The Government has confirmed that children and protected parties will be exempt from the small claims track increase for road traffic injury claims for now.
In a letter from Lord Keen to the Justice Committee, it was announced that children and protected parties will not pursue their claims through the new litigants-in-person portal, scheduled to be introduced in April 2020. These claims will effectively remain in the fast track, and will remain subject to the current fixed costs entitlement, which we understand will be calculated on the appropriate tariff figure.
Basis of the exemption?
Infant and protected party settlements cannot be approved without the approval of the Courts. As highlighted in our last update on the whiplash reform programme, little information had been forthcoming on how the new portal for handling whiplash claims would deal with the needs of infant or protected claims.
The Government's announcement is therefore unsurprising. Indeed, this issue had been raised during the debates for the Civil Liability Act in the House of Commons. At the time, the proposed amendments to the Act exempting children and protected parties were rejected.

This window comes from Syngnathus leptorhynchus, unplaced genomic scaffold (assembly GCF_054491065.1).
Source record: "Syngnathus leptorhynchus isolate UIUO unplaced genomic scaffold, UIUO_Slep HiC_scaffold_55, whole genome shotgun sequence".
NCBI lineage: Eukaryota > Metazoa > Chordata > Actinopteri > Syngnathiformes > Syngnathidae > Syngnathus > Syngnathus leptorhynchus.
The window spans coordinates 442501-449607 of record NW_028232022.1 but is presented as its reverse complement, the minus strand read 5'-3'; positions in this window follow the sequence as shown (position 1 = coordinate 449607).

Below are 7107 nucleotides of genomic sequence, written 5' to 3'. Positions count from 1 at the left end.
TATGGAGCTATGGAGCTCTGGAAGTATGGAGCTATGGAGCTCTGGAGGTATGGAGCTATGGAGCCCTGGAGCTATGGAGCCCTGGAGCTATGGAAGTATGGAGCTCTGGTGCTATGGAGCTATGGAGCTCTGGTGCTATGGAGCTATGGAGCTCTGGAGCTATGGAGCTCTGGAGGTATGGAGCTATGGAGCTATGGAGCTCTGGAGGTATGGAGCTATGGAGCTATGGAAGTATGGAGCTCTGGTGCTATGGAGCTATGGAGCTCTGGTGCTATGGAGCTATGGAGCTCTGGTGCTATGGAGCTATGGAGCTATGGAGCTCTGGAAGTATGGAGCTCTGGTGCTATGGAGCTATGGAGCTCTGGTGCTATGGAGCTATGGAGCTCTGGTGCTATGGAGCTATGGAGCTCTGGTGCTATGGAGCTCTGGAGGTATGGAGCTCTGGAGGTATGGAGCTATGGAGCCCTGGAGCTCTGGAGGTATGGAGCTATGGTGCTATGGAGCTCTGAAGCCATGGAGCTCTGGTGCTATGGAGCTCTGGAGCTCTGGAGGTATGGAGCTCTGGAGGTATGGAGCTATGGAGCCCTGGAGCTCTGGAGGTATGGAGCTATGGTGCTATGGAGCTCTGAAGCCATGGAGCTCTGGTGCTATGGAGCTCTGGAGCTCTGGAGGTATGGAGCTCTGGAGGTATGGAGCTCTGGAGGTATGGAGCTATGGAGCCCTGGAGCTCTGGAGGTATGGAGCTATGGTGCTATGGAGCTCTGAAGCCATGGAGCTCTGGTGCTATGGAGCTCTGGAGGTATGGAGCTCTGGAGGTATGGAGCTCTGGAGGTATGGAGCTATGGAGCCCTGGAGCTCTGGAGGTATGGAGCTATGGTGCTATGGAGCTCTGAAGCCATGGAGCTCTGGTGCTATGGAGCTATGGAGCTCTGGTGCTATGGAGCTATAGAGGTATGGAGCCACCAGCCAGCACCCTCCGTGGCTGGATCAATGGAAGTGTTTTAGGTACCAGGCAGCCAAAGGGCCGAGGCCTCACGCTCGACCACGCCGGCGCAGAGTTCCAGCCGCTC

Lord Keen has alluded to this within his letter by stating that the Government must be able to "consider whether and how the SCT should be extended without being constrained by primary legislation". However, having considered the issues raised, they have concluded that it is "right in principle to limit the SCT increase to non-vulnerable claimants only in the first iteration of the PAP and the platform."
The Government has not placed a timescale on when it expects the small claims changes to be applicable to infant and protected parties, the focus on ensuring that the new system works for those parties who do not require "additional protections provided by the Court" have taken precedent.
Application of the tariffs?
The letter from Lord Keen does not comment on the application of the whiplash tariffs to infant and protected claims.
The draft Whiplash Injury Regulations, published last year, but not yet in force, do not contain a provision that infant or protected claims are to be considered exempt from the tariff.
Therefore, it should be assumed for now that the tariffs (once implemented) will still apply to infant and protected claims, even though the small claims track increase is not applicable for now.
We will continue to provide updates on the progression on the whiplash reforms in due course.